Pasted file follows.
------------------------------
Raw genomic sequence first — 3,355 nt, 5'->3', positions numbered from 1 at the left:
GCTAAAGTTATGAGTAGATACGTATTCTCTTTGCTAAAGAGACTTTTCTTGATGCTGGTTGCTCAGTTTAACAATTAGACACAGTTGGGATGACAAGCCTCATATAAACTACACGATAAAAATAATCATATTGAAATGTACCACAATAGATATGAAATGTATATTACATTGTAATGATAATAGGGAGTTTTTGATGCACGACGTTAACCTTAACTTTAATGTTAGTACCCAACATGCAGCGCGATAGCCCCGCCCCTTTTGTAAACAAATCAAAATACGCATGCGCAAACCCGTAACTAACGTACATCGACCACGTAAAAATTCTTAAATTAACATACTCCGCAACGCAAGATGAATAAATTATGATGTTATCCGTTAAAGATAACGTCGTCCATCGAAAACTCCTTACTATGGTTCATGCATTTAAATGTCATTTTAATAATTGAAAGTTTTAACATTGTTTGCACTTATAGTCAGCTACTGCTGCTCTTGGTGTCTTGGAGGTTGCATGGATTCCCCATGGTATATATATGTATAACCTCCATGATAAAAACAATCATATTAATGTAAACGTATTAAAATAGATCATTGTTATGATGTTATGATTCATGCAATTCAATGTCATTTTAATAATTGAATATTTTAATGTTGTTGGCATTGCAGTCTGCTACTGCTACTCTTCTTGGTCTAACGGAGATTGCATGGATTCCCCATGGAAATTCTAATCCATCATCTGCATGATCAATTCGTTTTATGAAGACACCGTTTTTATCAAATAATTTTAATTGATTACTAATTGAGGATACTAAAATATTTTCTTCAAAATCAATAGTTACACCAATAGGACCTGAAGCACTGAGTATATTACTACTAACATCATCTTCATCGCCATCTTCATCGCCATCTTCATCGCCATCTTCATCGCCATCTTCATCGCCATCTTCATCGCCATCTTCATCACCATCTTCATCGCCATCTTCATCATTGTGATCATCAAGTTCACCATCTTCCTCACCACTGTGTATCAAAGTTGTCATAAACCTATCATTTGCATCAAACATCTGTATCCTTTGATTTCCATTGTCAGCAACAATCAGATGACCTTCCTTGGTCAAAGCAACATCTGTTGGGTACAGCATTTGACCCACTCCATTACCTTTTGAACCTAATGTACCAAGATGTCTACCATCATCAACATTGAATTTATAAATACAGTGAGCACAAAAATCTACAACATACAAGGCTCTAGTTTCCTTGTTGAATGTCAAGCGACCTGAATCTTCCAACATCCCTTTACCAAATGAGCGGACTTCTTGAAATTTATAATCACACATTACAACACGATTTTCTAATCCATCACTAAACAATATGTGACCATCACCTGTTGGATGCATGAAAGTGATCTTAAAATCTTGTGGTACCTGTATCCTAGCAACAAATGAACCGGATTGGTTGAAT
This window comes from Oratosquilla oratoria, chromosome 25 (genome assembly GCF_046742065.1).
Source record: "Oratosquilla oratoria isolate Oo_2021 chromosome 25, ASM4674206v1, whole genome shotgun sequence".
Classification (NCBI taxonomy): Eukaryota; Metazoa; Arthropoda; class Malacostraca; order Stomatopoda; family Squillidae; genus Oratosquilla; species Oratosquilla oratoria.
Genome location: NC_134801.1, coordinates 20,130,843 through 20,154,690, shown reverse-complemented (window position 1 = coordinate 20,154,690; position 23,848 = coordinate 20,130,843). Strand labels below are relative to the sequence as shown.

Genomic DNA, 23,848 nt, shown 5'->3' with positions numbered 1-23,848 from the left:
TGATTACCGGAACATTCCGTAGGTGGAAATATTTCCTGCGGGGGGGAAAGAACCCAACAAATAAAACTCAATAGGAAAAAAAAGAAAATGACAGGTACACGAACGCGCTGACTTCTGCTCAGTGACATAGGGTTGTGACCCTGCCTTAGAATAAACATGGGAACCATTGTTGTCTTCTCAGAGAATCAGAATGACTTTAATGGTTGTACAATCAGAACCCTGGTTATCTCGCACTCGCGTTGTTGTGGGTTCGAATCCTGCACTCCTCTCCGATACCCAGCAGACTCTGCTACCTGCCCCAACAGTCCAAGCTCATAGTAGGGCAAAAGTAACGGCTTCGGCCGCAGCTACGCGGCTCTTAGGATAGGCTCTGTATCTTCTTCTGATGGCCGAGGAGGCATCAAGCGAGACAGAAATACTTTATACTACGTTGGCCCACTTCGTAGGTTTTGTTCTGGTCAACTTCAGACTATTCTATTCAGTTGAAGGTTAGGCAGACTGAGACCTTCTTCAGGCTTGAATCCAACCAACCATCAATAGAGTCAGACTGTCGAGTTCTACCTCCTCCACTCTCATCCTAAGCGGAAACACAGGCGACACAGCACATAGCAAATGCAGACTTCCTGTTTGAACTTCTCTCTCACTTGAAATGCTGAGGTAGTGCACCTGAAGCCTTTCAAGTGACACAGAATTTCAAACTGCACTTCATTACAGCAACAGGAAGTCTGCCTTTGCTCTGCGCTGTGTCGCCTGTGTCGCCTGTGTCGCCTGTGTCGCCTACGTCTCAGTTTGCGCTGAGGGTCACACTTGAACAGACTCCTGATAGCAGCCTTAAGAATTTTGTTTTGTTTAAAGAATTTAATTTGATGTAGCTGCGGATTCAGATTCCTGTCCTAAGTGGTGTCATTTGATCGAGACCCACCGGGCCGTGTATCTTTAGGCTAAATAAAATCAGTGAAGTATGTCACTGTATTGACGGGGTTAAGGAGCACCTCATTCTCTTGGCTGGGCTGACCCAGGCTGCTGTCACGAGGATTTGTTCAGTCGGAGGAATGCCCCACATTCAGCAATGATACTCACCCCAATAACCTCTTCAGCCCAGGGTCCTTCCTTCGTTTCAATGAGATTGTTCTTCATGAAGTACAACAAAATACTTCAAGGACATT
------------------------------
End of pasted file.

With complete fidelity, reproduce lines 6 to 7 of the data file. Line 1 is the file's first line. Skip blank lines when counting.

Genome location: NC_134801.1, coordinates 20,130,843 through 20,154,690, shown reverse-complemented (window position 1 = coordinate 20,154,690; position 23,848 = coordinate 20,130,843). Strand labels below are relative to the sequence as shown.

Genomic DNA, 23,848 nt, shown 5'->3' with positions numbered 1-23,848 from the left: